Oberstabsarzt Ritter walked slowly around him, never once taking his eyes away from him until he was directly behind him. Momentarily he looked at Maria, winked and smiled. Maria smiled back and silently nodded.

Once he had completed a full circle around the policeman, he walked a few steps away and, with his hands clasped behind his back, said;

“So, why are you interrogating one of my matrons?”

“Sir! She has been accused...”

“Who! Who has been accused, Untersturmführer?” The surgeon barked, before the policeman had a chance to finish answering.

“Matron Langsdorf, Sir!” came the equally sharp reply.

The surgeon turned on his heel and walked over to the now nervous policeman and stopped, his face almost touching the policeman's ear.

“So why, then are you interrogating Hauptmann Matron Kaufmann? Is she involved too?”

The colour drained from the Lieutenant's face as he realised that Maria could have been telling the truth all along. Nevertheless, he wasn't sure.

“But Sir, that is Matron Langsdorf. She was identified...”

“Identified by whom?” the surgeon said quietly but firmly.

“The local who made the complaint. He said she broke into his house and was taking his daughter away. When he tried to stop her she attacked him.”

The Major straightened up again and looked up at the revolving fan hanging from the ceiling.

“Is this correct, Matron Langsdorf? Did you attack a man and steal his daughter?”

“No, Sir,” Katarina replied. “Rania's parents are both dead. I went to her house to find her some clean clothes and I was attacked by three local men. The older one tried to kill me.”

Langer looked shocked. The matron sitting behind him hadn't said a word and the voice seemed to come from outside the door.

His jaw dropped and his eyes opened wide as Katarina entered, still speaking. He spun around and looked at Maria who sat, stone-faced at the table, looking back at him.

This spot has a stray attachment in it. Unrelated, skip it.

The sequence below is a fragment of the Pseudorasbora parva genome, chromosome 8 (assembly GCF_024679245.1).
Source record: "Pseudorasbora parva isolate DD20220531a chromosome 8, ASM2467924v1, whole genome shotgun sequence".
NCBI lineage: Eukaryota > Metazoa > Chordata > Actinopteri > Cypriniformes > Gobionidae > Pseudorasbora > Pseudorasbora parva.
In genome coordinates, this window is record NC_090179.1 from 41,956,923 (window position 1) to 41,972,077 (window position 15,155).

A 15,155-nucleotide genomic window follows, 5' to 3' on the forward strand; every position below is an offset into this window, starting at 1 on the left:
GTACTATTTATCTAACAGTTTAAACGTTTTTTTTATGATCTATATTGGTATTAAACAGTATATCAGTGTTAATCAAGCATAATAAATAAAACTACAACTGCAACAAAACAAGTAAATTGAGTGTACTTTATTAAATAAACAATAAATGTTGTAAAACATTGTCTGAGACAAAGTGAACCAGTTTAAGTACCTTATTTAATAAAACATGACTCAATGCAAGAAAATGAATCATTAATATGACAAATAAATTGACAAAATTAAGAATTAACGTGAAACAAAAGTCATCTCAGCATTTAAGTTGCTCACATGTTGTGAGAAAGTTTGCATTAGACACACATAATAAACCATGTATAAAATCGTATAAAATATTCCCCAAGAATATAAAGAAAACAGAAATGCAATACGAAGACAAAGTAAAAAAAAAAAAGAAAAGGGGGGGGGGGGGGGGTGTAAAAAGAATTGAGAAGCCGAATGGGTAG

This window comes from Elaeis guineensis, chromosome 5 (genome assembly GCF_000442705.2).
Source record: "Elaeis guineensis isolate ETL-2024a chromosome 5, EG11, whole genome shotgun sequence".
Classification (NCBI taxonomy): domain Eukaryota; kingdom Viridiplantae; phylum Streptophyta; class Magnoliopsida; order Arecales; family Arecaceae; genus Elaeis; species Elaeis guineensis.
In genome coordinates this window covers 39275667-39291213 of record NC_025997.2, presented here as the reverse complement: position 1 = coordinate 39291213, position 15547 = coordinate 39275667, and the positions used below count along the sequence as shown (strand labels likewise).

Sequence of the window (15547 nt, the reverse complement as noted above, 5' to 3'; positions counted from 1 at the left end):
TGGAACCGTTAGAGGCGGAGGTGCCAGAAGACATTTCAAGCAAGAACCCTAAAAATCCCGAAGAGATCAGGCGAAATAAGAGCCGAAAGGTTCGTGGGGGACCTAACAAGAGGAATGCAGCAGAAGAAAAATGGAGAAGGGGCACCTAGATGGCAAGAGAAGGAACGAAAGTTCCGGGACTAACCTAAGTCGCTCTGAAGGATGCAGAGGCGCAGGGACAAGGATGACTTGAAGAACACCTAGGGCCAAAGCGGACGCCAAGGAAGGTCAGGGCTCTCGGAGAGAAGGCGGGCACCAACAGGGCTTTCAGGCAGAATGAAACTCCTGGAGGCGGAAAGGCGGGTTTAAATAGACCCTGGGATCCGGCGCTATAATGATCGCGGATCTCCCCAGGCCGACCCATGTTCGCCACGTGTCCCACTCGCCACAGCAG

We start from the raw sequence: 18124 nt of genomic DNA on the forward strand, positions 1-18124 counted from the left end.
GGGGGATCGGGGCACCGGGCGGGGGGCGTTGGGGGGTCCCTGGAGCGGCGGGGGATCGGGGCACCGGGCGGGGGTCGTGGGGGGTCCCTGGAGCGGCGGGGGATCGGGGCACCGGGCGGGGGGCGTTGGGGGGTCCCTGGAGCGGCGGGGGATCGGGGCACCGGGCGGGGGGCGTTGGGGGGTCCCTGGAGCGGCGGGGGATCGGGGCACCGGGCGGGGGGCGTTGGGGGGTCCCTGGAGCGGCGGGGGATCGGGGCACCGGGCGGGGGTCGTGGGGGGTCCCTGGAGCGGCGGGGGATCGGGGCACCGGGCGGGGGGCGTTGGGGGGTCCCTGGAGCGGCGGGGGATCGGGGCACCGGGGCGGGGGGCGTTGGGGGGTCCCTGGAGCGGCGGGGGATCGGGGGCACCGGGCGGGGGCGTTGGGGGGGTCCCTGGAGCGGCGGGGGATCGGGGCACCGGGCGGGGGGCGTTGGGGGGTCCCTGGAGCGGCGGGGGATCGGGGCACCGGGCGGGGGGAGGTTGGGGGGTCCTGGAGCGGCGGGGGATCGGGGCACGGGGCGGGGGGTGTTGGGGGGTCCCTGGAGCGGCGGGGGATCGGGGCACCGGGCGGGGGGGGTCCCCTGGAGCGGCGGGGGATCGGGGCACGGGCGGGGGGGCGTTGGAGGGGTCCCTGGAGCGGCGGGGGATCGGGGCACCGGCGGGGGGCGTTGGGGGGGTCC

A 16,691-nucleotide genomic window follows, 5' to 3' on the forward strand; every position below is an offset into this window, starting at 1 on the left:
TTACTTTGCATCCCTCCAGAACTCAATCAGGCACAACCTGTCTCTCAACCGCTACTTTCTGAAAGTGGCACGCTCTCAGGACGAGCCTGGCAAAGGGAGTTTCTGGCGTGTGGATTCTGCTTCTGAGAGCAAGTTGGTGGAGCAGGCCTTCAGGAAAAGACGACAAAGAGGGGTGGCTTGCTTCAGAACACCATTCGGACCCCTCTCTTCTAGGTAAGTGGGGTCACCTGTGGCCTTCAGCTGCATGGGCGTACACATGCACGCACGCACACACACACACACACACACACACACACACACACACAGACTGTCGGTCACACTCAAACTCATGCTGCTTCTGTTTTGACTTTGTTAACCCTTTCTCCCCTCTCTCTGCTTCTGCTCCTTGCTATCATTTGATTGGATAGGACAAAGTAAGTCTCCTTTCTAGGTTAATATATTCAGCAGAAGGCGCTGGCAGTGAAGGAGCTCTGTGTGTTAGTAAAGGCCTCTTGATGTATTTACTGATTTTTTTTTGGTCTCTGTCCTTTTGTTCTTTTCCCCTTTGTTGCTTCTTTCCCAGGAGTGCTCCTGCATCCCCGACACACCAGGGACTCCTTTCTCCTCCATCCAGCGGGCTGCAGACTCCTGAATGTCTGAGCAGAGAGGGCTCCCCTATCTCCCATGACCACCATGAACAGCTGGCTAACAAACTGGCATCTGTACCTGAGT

Suddenly, he felt sick. The matron had been right all along. At the very least he could feel the icy air of the Eastern Front creeping up his spine.

Major Ritter once again began to circle, pacing very slowly whilst watching the ceiling fan as he spoke.

“Let me see if I have got this right. Tonight, three local men were arrested by the guards. They were brought here where, to save their own necks, they told you that one of them was the child's father and he had been attacked by one of my matrons whilst kidnapping his daughter. Having described the Matron, my Matron and having been told that her name was Langsdorf, you sent two of your men into the hospital, my hospital who, without a single word to me, arrested Matron Kaufmann because she happened to be with the child. Is that correct, Untersturmführer?”

“Sir, I...”

“I said, is that correct!” The Surgeon shouted so suddenly that the Feldgendarme physically jumped with fright.

“Yes, Herr Oberstabsarzt!” he shouted back. “That is correct!”

“Hmm, good. So, you checked the Matron's papers, of course, and she didn't have them with her. Since she fitted the description you had, she was arrested, correct?”